The Shiretoko Peninsula in Hokkaido is registered as a World Heritage site, specifically as it is a winter nesting ground for several rare birds, including the Steller’s sea eagle, which has been named a Japanese National Treasure and is protected. Winter cruises depart from the town of Rausu on the peninsula for wildlife observation expeditions, and along with the Steller’s sea eagles, Blakiston’s fish owls, white-tailed sea eagles, spotted seals, ribbon seals, and clione (sea angels), may be seen. February and March are the best months to visit the peninsula, as drift ice floats into the Nemuro straight, essentially cutting it off from the ocean, constructing a calm surface where the wildlife gathers. If visitors come any later, these rare birds will have flown back to their breeding grounds, and hopeful bird watchers will have to try again the following year.
A size comparison between a white-tailed eagle (left- about the size of the American bald eagle) and the Steller’s sea eagle (right). Both birds nest at the Shiretoko Peninsula in Hokkaido over winter.
Japanese Giant Salamander
If you were walking by a river, and saw something move, what would you do? Would you be intrigued and go closer, or back away in caution? Now, what if that something was almost the same size as you? If you are lucky, you may have caught a glimpse of a Japanese Giant Salamander, who have captured the public imagination for generations.
The Japanese giant salamander can be found in rivers in southwestern Japan, growing to 5 feet (160 cm) and 55 lbs. (25 kg), and living to nearly 80 years in the wild. Without gills and with poor eyesight due to its small eyes, one may wonder how well it can survive submerged, but its skin has the remarkable ability to absorb oxygen in flowing water and is also covered in hair-like sensory cells that detect vibrations. This characteristic is helpful when the salamander hunts insects, frogs, and fish at night, and its brown and black spotted skin also makes for excellent camouflage during the day when it hides under river rocks. Its name in Japanese, Osanshouo (大山椒魚), or Giant Pepper Fish, also gives a hint to another hidden talent it possesses, which when threatened, can excrete a strong smell reminiscent of Japanese peppers.
"Beware of the Yokai!" from Discovery Channel Magazine June/July 2009 issue.
Calligrapher: Ai Tatebayashi
It is no surprise that Japanese giant salamanders have inspired legends and curiosity for ancient and modern Japanese people alike. Within Japanese mythical folklore, it is thought that the idea for kappa, or river monsters, may be based on them. With webbed hands and feet, a turtle shell on its back, and a plate on its head, kappa were dangerous creatures who were blamed for drownings. It must have given ancient Japanese people a fright to see a vaguely human-sized figure in rivers, though of course we know now that Japanese giant salamanders are generally ambivalent towards humans. More recently, the world-wide famous Pokémon franchise took an interest to Japanese giant salamanders, which were the inspiration for the cartoon creature Quagsire. Quagsire is described as carefree swimmer who likes collecting round objects, which are lucky if found by others. This certainly is an image upgrade!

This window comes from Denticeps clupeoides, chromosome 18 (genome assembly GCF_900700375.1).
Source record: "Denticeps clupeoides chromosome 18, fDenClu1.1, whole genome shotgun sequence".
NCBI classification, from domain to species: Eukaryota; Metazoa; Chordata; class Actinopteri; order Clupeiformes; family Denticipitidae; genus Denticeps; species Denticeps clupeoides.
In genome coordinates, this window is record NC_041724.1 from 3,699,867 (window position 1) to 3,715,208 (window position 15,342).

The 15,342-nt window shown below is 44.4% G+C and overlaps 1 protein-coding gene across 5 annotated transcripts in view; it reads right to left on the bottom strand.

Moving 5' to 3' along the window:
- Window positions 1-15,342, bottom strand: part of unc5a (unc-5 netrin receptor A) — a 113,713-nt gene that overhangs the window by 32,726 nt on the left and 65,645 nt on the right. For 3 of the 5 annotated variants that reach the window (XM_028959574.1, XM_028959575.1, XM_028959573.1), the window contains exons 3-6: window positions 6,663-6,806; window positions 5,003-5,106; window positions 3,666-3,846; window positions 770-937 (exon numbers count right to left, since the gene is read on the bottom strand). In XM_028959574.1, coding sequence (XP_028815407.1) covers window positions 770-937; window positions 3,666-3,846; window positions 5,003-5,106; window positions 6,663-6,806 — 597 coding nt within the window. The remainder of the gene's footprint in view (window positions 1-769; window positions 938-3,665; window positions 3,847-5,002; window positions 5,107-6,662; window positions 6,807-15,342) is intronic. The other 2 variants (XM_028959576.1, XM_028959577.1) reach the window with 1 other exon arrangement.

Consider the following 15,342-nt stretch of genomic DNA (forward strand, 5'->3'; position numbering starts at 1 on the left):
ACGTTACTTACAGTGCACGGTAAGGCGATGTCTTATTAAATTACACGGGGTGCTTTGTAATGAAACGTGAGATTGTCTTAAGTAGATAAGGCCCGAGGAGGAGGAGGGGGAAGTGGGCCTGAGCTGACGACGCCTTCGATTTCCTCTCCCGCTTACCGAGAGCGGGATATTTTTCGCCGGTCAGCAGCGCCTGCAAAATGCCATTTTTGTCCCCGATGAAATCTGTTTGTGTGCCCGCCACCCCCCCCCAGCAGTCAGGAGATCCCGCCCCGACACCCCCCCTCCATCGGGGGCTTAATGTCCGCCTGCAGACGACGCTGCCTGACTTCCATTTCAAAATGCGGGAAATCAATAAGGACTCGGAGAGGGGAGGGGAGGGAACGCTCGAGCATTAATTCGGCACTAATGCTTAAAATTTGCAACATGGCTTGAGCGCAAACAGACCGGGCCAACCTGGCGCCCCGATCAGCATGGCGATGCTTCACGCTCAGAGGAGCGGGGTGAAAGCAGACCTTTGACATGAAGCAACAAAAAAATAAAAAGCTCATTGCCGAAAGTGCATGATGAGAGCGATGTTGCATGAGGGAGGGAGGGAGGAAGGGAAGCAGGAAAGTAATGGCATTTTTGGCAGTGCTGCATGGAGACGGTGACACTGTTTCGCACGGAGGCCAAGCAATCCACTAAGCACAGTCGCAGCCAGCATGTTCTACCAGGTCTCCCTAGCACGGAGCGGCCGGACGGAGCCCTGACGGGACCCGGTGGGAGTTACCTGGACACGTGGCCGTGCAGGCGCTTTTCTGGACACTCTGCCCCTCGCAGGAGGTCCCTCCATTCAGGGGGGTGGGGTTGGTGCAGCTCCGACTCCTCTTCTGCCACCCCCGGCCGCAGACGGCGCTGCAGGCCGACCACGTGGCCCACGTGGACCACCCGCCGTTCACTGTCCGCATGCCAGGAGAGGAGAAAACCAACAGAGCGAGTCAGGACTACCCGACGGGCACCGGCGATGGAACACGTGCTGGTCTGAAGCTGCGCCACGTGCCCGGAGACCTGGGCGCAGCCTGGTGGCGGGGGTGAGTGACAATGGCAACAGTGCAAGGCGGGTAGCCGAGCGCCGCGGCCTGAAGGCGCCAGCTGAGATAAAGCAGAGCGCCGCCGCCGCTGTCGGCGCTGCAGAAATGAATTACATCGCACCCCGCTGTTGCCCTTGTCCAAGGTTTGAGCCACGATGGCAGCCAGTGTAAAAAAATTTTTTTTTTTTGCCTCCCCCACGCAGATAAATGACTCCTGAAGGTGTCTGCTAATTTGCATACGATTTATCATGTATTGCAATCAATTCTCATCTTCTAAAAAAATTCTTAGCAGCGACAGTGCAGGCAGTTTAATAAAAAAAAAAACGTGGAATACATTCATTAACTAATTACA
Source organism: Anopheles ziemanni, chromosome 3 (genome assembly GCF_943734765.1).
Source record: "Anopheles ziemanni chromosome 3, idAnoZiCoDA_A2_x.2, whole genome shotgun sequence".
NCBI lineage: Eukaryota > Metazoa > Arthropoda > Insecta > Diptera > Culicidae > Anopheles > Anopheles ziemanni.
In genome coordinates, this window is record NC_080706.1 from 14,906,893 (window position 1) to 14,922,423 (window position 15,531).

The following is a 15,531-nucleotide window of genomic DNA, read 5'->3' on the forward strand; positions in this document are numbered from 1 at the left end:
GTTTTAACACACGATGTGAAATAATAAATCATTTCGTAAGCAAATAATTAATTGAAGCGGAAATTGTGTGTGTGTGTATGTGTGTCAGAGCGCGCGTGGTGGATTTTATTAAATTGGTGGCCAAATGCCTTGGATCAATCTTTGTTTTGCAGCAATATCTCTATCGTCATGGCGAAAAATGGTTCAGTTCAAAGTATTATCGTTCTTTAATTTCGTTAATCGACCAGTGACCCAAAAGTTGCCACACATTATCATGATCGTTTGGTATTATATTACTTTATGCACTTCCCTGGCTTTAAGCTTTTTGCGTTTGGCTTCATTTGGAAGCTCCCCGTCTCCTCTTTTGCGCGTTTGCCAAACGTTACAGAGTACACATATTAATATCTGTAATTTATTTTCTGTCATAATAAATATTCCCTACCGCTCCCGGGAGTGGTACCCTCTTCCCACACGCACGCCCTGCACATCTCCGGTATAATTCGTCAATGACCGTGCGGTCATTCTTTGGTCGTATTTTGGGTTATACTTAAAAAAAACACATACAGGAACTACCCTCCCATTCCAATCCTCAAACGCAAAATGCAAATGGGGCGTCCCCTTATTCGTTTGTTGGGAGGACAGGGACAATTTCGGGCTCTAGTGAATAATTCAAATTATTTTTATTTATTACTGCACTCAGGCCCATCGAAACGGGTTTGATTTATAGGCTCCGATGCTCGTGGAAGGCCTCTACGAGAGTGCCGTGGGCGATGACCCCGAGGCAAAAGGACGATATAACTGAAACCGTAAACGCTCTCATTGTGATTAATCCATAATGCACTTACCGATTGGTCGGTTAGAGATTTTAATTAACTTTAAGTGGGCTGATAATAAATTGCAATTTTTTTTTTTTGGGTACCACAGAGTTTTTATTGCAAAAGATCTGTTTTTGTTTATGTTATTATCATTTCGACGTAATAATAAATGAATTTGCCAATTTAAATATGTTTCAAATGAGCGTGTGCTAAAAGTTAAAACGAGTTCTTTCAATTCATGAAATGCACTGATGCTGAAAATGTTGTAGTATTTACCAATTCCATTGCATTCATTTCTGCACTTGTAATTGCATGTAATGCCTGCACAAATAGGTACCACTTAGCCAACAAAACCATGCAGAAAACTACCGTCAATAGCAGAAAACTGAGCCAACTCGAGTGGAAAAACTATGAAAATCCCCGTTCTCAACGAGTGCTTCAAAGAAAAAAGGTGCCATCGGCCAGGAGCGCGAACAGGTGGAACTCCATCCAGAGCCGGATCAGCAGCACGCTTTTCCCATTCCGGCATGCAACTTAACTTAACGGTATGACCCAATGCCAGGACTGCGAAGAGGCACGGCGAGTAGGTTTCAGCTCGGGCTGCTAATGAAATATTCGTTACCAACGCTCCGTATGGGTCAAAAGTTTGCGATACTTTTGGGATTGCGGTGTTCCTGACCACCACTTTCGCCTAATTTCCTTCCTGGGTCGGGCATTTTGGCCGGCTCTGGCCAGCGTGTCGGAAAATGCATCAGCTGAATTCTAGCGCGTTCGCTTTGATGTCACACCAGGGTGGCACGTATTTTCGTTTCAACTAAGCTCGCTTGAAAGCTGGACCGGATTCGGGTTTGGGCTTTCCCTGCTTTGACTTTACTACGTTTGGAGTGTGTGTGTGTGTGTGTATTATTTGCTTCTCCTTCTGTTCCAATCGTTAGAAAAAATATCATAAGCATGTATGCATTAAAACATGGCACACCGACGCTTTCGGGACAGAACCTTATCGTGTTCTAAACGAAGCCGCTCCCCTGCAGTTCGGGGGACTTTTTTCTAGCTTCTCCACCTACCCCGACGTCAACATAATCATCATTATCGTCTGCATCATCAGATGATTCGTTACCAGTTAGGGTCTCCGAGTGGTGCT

Quagsire from Pokémon
The Japanese giant salamander’s habitats are under threat from development, with scientists estimating that further destruction will lead to the animals’ extinction (they are currently labeled as vulnerable). With this in mind, in Tottori Prefecture the Nichinan Town Office, the Daisen Oki National Park, leading Salamander Researcher, Dr. Sumio Okada, and regional expert, Richard Pearce have formed the Nichinan Japanese Giant Salamander Conservation Experience, an educational opportunity bringing participants along to assist Dr. Okada as he surveys the salamander population. Surveys are done in an ethical manner, with locations specifically selected and rotated to leave the salamanders as undisturbed as possible. Furthermore, no such expeditions are made during the breeding season (late August to mid-September). The price of the experience includes a donation to the Tari Hanzake (Giant Salamander) Conservation Group, which will further assist in conservation efforts. With the salamander’s welfare placed first in importance, travelers participating in the experience can feel good about giving a helping hand in preserving one of Japan’s important endangered creatures.
These are just three of Japan’s native animals, but there are many, many more. For animal lovers, Japan offers a grand escape to see many animals up close. Including the wild animals listed above, Nara is famous for its deer that come up to ask for snacks, Okunoshima has a large population of rabbits that will hop along after you, and lounging foxes can be photographed at the Zao Fox Village in Miyagi. Of course, tame animals offer companionship in the many various cafes throughout Japan as well, including cat cafes and Shiba Inu cafes. Regardless of your length of trip, there is always an opportunity to see Japan’s native animals.